By Carole Deutsch
MONROVIA, Calif. — John Moran Auctioneers gained their reputation as champions in the field of collectible Native American Indian textiles when, in 2012, they were able to identify a Navajo first phase chief’s blanket, known as the Chantland blanket. Not only was the blanket rare, but those in the know concerning its value were just as rare. The then owner, who inherited the piece from a generational line, shopped it around comprehensively and extensively in all the right places, but it was not until he walked into Moran’s that he was told he likely had something of great value. John Moran recognized it immediately and obtained permission to have it sent to a lab for testing to verify the authenticity of their perceptions that the red color, which accented the blanket, was “lac,” a rare substance as valuable as gold. The blanket sold for a staggering $1.8 million, shattering the previous Navajo textile world record of $522,500 set by Sotheby’s New York in 1989.
Since the saga of the Chantland blanket, which virtually “blew the roof off” the auction arena, Moran has become the epicenter of important Native American textiles for both buyers and sellers. The April 25 auction that consisted of three separate sessions included a segment headlined “The Art of the American West,” in which 74 lots of rare Navajo weavings, Hopi kachina dolls, and Western and American Indian-subject works of art were offered, the top lot being a Navajo first phase chief’s blanket.
The Ute style blanket, circa 1840-1850, one of the rarest renditions of classic Navajo weaving, was made of fine handspun churro wool with indigo dye, with bands of cream, brown and indigo. It was accompanied by a letter from Dr. David Wegner, Ph.D., dated Jan. 16, 2017, outlining dye analysis and interpretation certifying indigo dye. The catalog noted that the size had been reduced and that the selvedge edges and fringe had been re-woven. It measured 5 feet 3 inches long and sold, as expected, for $132,000. The blanket had been gifted to Mr. Albert Schmidt, the personal butler for Mrs. Randall Morgan of Chestnut Hill, Pa., in the early 20th century and was handed down by descent through the family to the present owner.
Another blanket from the same consignor, that of a Navajo transitional second phase chief’s blanket, circa 1860 to 1870, was made of natural cream, brown, cochineal-dyed red, and indigo-dyed blue wool, designed with blue and brown stripes interrupted by 12 concentric rectangles of red and blue. It was nearly 5 feet long and sold for $33,000, along with a letter from Dr. Wegner outlining dye analysis and interpretation certifying cochineal and indigo dyes.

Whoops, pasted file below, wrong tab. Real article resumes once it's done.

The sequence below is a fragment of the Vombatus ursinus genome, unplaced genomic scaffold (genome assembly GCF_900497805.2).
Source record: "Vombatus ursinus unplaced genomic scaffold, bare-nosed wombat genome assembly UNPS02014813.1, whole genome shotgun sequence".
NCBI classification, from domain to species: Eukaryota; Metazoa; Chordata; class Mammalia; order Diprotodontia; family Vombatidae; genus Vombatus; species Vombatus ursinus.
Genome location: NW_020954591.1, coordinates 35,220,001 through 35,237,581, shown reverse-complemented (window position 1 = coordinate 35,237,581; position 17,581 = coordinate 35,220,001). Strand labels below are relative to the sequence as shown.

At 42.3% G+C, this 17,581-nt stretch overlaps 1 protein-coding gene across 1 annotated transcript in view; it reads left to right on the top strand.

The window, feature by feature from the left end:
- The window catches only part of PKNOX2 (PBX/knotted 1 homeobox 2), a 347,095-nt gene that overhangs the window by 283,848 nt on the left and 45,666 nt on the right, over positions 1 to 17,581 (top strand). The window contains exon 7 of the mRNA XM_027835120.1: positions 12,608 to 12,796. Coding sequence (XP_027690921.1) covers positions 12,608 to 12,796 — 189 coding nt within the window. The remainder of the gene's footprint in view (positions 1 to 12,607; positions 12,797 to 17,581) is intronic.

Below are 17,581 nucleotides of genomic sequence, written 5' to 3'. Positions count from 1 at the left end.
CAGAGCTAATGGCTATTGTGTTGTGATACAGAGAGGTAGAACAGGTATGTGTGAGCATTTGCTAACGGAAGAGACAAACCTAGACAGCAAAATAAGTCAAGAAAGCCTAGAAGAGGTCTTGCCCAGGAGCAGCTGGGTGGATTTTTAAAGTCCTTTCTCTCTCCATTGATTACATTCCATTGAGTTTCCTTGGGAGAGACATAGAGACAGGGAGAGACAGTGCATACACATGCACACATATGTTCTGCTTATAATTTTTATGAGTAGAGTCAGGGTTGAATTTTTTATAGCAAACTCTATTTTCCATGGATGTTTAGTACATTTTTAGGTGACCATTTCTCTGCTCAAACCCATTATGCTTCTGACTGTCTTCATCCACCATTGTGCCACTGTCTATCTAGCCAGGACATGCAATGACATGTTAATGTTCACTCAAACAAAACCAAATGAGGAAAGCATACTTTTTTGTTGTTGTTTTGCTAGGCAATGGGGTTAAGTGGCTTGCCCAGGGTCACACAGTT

An essay written by the consignor concerning the history of his family and how they came to possess the blankets stated in part, “My grandfather came to this country in the early 1900s with his parents and brothers, working as indentured servants for several different wealthy families, including the Morgans, Wanamakers and Rockefellers. For 50 years, my grandfather, Albert J Schmidt, worked as a personal butler for Mrs. Randall Morgan. It was my grandfather’s job to travel with her to ensure her safety and comfort during her travels. After the death of the Morgans, as decisions were being made as to what to do with the estate and its contents, various items were gifted to the staff. Shortly thereafter, Albert, his wife, and two of their sons moved to Lafayette Hill.”
Years later the grandsons were looking through one of the old trunks containing all kinds of objects when they came upon the old blankets, which they remember using to make forts as they played cowboys and Indians. “We now know that it had to be one of the gifts given to my grandfather from the Morgan family. We never imagined it would be such a wonderfully historic and important item.”
The 20th Century & Contemporary Design session of the sale, which was composed of 157 lots, also had its stand-out items. The leader among them was a lacquer on panel work of art by the Japanese artist Shiryu Morita (1912-1999). The powerful piece depicted an abstract dragon and was inscribed and dated with the artist’s chop mark on an artist’s label. It was done in 1964 and measured an imposing 62 inches high by 31 1/4 inches wide. It carried an estimate of $10,000 to $20,000, but went well beyond the mark to achieve $84,000.
A freestanding walnut cradle hutch, 1971, one of six examples made by Sam Maloof (Alta Loma, Calif., 1916-2009), was signed and dated. The 80-inch-tall piece was widely exhibited and illustrated in a number of prestigious publications and commanded the sum of $42,000.
Highlights among the Traditional Collector segment of 133 lots was a late 19th century Meiji period Japanese Satsuma porcelain vase. The 9 1/2-inch-tall vase had a tapering cylindrical body that was elaborately gilt and polychrome painted with images of sumo wrestlers. It sailed past the estimate of $600 to $900 to achieve an impressive $9,375.
Prices include a 20 percent in-house and 25 percent online buyer’s premium.